The age of virtual reality is upon us with a torrent of devices and content having launched throughout 2016 and some still to come. A VR headset is little more than a pair of convex lenses with a display or two hidden behind. So the gizmo that powers the headset is going to be one of the biggest determinants of overall quality.
VR headsets like Oculus Rift and PlayStation VR are often referred to as HMDs (head mounted displays). Even with no audio or hand tracking, holding up Google Cardboard to place your smartphone’s display in front of your face can be enough to get you half-immersed in a virtual world. There is a growing interest in what we’ll be able to get VR to do in the modern era.
The system comprises a headset that’s loaded with sensors, offering a display for each eye and integrated headphones. It comes with a camera to add more movement detection information and initially ships with an Xbox One controller prior to bespoke Oculus Touch controllers launching later in 2016. You will also need a high-spec PC to run Oculus Rift, however, and this isn’t included in the £549 asking price for the kit.
Like Oculus Rift, HTC Vive is a full system VR experience that requires a powerful PC to run.
HTC Vive is different from other VR systems because it gives you freedom to roam around a room. While other systems will allow you some movement, HTC Vive uses IR sensors mounted on walls to map your location in the physical space, integrating this into the virtual space. That allows for freedom of movement other systems currently don’t offer. The downside is that you’ll also need a big enough play space to use it in that fashion.
The headset integrates a range of sensors, presenting the slick visuals to your eyes and you have to wear additional headphones to complete the picture. There are bespoke Vive hand controllers and their locations are also mapped within the 3D space, offering plenty of versatility when it comes to immersion and interactivity.
Samsung Gear VR
Designed to support a smartphone, rather than needing a connection to a PC or console there have been a few versions of Gear VR, supporting a number of different smartphone models from Samsung, with the handsets neatly sliding into the tray at the front. Internally there are lenses to split the display between your eyes and with Samsung’s latest devices offering very high resolution displays, this translates into slick visuals.
Gear VR opens the door to mobile devices, but you’ll need to supply the Samsung smartphone
Sony PlayStation VR
Previously known as Project Morpheus, this headset was rechristened PlayStation VR in 2015 – a somewhat fitting name considering it is not PC but PlayStation 4 driven. Rather than presenting a complete VR system, Sony’s PSVR is an accessory for the PS4, PS4 Slim and forthcoming PS4 Pro consoles.
It tracks movement of your head and uses the PlayStation Camera, in combination with your regular PS4 controller or PlayStation Move motion controls, to present the VR experience. This is an extension of your PS4, which is likely to see it as an easy VR choice for many.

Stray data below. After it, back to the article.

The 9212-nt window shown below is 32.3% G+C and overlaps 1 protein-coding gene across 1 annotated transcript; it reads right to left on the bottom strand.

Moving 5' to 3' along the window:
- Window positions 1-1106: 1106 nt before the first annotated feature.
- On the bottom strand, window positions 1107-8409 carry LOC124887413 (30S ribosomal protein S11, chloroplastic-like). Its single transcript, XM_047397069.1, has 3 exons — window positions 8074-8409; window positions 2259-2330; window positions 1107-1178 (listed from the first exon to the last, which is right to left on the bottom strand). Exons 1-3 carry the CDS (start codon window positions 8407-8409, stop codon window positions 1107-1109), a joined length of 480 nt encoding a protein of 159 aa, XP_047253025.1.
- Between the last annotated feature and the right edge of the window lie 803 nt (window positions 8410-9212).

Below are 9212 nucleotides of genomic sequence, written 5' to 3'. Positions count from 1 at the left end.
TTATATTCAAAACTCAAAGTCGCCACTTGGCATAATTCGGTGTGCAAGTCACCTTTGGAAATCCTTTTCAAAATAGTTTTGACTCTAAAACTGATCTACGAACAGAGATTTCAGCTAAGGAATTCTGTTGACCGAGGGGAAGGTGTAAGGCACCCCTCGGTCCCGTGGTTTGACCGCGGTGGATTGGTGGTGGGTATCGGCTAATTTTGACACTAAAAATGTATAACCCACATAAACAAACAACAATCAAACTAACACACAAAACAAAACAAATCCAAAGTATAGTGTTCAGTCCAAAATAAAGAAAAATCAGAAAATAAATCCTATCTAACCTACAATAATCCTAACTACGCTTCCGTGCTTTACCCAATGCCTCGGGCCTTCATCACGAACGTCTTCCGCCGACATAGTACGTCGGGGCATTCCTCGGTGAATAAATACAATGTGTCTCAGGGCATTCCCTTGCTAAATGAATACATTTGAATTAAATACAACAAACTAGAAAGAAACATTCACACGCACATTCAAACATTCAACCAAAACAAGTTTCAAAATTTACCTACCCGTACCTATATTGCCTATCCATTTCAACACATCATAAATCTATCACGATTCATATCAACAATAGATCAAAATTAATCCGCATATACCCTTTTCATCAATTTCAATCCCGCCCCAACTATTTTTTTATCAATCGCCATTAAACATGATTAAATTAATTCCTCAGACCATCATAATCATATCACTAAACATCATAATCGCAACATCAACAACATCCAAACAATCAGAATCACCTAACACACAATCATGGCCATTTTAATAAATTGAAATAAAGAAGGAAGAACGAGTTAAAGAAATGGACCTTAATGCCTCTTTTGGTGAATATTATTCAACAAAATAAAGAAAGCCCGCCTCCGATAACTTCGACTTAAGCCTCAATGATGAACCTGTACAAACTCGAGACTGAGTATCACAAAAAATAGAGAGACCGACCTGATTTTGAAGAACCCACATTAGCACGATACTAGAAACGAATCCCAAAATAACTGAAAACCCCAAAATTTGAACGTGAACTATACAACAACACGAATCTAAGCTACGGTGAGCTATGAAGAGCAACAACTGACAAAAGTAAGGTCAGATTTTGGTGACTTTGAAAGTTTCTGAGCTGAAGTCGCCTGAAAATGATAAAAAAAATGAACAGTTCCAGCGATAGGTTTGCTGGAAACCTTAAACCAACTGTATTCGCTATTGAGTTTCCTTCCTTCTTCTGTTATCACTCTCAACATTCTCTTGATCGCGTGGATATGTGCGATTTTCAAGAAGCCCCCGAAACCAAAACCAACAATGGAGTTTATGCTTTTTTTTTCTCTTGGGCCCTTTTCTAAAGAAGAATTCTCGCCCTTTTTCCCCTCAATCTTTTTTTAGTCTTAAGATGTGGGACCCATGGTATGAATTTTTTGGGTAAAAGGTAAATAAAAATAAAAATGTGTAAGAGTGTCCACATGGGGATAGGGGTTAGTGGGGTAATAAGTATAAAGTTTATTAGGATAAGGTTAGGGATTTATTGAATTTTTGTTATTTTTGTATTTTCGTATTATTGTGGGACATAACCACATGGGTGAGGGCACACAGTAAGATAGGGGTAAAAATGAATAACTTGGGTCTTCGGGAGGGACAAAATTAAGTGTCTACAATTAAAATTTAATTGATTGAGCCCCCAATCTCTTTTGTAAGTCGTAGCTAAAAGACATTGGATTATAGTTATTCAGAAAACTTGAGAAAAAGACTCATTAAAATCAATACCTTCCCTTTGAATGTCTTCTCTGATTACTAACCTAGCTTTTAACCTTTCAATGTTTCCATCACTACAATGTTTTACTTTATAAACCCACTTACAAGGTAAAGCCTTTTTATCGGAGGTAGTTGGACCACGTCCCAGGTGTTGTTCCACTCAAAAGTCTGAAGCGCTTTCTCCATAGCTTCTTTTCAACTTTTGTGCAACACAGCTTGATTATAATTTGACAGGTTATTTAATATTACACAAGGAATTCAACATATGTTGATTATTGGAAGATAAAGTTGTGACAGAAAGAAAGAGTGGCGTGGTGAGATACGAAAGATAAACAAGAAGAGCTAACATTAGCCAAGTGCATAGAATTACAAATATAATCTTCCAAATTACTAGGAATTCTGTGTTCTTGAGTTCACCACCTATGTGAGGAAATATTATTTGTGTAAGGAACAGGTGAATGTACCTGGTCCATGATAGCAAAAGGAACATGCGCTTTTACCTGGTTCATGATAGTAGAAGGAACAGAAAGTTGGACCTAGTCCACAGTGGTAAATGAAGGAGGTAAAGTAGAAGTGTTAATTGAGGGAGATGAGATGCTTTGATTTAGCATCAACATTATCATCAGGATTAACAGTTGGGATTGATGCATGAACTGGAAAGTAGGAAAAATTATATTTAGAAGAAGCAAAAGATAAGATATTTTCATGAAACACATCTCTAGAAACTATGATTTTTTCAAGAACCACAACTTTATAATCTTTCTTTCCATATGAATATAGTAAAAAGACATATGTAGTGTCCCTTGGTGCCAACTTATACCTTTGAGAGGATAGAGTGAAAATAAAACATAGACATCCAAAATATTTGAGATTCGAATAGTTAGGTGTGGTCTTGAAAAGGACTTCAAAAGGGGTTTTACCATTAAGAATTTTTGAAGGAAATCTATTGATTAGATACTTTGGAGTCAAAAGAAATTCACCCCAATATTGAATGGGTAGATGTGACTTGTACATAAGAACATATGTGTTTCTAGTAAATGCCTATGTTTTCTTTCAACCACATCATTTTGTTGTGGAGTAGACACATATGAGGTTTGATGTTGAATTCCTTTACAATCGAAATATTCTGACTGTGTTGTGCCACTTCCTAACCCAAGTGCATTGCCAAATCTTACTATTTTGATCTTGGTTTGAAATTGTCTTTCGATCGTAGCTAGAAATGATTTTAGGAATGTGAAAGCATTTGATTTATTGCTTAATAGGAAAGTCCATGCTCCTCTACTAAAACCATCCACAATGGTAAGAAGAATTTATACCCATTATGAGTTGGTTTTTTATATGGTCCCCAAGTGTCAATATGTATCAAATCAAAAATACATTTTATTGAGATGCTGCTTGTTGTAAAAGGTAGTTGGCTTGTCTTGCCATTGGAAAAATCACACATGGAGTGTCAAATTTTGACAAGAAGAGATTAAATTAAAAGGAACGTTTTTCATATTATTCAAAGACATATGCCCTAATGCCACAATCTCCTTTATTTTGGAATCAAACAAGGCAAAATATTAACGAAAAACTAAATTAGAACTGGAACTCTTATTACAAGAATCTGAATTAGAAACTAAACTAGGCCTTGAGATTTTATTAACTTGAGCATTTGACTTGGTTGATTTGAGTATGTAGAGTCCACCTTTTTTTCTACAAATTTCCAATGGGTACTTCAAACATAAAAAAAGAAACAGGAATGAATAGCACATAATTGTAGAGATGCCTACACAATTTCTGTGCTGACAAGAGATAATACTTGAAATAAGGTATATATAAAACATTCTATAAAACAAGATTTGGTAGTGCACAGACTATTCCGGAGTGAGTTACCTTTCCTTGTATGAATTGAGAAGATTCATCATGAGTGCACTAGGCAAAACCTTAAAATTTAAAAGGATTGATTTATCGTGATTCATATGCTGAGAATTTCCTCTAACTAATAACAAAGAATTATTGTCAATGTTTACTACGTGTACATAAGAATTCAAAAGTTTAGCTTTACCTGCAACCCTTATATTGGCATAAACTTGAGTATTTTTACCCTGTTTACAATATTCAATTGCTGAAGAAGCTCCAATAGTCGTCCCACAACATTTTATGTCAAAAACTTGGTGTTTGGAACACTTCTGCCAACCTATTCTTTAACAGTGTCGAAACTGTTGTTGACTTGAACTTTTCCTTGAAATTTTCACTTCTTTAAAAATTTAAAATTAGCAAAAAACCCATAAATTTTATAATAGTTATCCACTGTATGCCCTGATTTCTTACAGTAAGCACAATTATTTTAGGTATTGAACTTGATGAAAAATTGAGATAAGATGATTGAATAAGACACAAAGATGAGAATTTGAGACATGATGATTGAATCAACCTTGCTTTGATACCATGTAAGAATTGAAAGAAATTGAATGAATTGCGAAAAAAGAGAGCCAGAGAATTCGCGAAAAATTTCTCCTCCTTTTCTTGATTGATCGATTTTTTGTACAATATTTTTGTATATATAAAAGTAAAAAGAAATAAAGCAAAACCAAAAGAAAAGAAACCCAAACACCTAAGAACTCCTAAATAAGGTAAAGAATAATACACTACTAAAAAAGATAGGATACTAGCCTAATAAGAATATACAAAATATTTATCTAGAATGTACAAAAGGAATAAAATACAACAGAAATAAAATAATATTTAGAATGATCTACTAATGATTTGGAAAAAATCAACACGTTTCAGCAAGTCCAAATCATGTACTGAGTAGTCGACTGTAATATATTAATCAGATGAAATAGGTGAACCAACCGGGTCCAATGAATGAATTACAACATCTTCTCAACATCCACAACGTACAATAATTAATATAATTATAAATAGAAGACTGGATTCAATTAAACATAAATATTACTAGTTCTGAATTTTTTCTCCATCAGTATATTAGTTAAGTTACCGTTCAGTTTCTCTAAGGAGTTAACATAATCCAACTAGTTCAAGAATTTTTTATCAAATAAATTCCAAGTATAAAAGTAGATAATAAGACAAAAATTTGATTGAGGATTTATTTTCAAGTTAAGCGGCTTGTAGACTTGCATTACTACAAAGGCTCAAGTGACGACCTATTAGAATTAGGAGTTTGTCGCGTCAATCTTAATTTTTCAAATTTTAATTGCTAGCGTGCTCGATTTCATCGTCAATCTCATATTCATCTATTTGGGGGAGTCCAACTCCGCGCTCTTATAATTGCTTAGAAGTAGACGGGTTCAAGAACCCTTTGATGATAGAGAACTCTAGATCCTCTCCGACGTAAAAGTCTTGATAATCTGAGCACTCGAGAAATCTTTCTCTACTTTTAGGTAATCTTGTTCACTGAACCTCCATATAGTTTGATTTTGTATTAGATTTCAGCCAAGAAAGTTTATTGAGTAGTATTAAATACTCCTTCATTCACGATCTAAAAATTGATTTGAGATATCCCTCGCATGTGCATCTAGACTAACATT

PlayStation VR removes plenty of barriers to virtual reality because it’s an accessory to an existing platform. It brings immersive gaming to your existing console.
The Sulon Q VR headset was unveiled during 2016, it runs on a Windows 10 PC architecture. Unlike those headsets though, it doesn’t need a high-end PC to run and is completely “tether-free”. Instead it has the processing power built into the device, using AMD technologies to run “console-quality” games and applications, but without any wires needed to connect it to a separate box.In addition to virtual reality uses, there are lenses on the headset that enable the user to use augmented reality applications too. These overlay computer graphics onto real-world objects.
There are earbuds built-in that provide spatial 3D audio and embedded noise-cancelling microphones enable voice communication without needing a separate mic add-on.
OnePlus Loop VR
Android smartphone manufacturer OnePlus has a similar headset to the Gear VR in the shape of the Loop VR. It looks similar but is capable of working with “most handsets between 5 and 6-inches” and differs from Samsung’s model because it doesn’t have any onboard hardware.
It has orthoscopic lenses and 100-degree field of view, but the experience – including motion sensing – is all done by your phone. Naturally, the better the phone the better the experience.
You slot the smartphone in the front of the device, which is padded and comes with a head strap for comfort, and in many ways it works like a posh version of Google Cardboard, except it has no button, so it’s not completely Cardboard compatible.
LG 360 VR
The LG 360 VR is a headset that you have to connect to your LG G5 via the USB Type-C cable, rather than slipping your phone into the front as you do with Cardboard. It takes the form of a pair of glasses, which you wear rather more conventionally than others. The headset itself has two 1.8-inch IPS displays inside, one for each eye, each with a resolution of 960 x 720 pixels, resulting in 639ppi. Those displays sit behind lenses that can be independently focused, as well as being able to adjust the width to get the best fit to your face and ensure stereoscopic vision.
The headset also carries the controls for your VR environment, with an ok and back button for basic click navigation. Otherwise, it has motion sensors, to allow you to look around the virtual world you’re in. There’s also a sensor between your eyes. This detects when the headset is being worn.